Mooresville plans to build a four-lane connector in coming years that will lead through undeveloped land to further relieve congestion on local roads.
The connector would be about three quarters of a mile long, running from the traffic light at Mazeppa Road and N.C. 115 to the light at Cornelius Road and U.S. 21.
It would improve access to Interstate 77 for 18-wheelers driving to and from industries in the South Iredell Industrial Park on Mazeppa Road, said Ryan Rase, Mooresville's executive director of public services and operations.
The Mooresville Board of Commissioners took the first step toward making the connector a reality on Sept. 6, when it unanimously approved spending up to $206,500 for roadway consultant WSP Sells to design the connector.
It could take two or three years for the road to be constructed, Rase said, and no cost estimate has been established.
Right of way will have to be acquired before construction could start, he said. The connector would not claim any homes, he said.
Most trucks going to and from such industries as NGK Ceramics in the park use I-77 Exit 42 near Troutman because only two traffic lights are between that interchange and the park, Rase said.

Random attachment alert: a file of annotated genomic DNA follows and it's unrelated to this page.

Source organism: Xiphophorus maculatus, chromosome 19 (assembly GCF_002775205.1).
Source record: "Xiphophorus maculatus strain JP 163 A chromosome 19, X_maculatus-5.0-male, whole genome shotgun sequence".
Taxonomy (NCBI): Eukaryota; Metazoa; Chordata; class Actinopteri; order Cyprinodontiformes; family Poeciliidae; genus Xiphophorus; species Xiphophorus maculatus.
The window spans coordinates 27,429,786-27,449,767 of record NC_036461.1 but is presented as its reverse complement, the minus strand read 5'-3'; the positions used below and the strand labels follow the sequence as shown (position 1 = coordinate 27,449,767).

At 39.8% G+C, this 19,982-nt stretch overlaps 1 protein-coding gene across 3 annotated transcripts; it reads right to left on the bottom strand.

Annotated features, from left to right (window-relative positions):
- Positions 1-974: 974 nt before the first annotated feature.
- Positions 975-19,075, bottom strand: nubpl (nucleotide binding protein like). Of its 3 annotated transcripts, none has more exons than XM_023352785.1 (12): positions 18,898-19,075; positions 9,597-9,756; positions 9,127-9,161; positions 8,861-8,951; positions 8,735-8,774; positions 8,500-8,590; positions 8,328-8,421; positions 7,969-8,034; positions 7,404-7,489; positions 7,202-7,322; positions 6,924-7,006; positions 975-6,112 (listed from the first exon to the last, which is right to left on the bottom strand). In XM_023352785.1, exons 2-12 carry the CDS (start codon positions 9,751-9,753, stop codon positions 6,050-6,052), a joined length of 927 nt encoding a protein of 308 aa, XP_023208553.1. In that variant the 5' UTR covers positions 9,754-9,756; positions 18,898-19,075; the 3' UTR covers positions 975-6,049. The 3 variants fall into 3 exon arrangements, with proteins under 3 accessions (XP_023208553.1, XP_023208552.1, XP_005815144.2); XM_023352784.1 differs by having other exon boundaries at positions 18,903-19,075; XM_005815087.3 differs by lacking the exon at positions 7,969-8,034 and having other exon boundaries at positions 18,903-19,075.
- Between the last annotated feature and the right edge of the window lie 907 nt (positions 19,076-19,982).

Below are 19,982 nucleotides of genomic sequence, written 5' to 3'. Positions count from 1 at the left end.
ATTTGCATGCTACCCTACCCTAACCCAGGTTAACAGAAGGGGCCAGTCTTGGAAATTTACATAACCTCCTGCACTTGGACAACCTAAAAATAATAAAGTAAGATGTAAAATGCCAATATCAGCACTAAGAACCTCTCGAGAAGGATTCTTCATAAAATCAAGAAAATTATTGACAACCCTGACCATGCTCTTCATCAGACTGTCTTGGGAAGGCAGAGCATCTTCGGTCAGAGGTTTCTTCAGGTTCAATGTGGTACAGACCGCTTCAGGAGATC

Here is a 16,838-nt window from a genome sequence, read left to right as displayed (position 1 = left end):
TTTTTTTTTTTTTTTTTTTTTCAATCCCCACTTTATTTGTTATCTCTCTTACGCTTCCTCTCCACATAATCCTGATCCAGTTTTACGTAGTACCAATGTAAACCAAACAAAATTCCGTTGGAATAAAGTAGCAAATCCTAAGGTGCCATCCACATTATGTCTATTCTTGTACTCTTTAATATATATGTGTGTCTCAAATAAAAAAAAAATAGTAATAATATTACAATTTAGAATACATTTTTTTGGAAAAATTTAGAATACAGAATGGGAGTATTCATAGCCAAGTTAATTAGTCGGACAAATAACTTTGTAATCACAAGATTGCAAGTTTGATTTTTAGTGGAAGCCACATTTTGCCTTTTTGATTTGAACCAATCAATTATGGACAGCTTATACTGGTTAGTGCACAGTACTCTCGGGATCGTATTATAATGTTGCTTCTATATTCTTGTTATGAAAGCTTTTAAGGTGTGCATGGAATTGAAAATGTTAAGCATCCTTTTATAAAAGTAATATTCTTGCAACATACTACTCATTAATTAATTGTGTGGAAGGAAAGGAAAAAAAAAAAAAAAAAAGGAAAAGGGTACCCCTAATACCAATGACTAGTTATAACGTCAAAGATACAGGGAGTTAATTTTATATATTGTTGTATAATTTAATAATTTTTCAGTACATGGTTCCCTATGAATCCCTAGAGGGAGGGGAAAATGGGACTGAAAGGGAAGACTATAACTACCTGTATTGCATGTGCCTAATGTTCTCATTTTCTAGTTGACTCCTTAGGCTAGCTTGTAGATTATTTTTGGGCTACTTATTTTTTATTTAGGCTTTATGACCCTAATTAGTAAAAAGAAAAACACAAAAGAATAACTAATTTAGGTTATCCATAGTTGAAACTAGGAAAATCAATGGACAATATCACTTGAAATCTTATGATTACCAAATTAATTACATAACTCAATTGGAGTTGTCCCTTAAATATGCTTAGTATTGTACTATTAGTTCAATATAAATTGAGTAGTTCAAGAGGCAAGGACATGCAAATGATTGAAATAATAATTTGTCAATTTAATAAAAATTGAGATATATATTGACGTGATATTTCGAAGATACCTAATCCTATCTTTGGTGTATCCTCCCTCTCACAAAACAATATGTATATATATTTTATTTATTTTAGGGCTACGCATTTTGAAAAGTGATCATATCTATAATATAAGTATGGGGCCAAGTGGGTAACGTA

Getting from the park to Mooresville Exit 36 involves going through 10 or 11 traffic signals, many of them on clogged N.C. 150.
With the connector, trucks would go through only two traffic signals south to I-77 Exit 33, Rase said.
It would be even quicker for them to get to the future Exit 38 at Cornelius Road, if that interchange is built someday, Rase said.
"Businesses in the industrial park are 100 percent behind this," Rase told the town commissioners Sept. 6.
The connector would be two lanes at first, then would be expanded to four lanes, Rase said.
Said commissioner Chris Carney, "We're going to spend the money of Mooresville to repay the companies that made Mooresville their home and (show) that we appreciate their decision to make the town their home."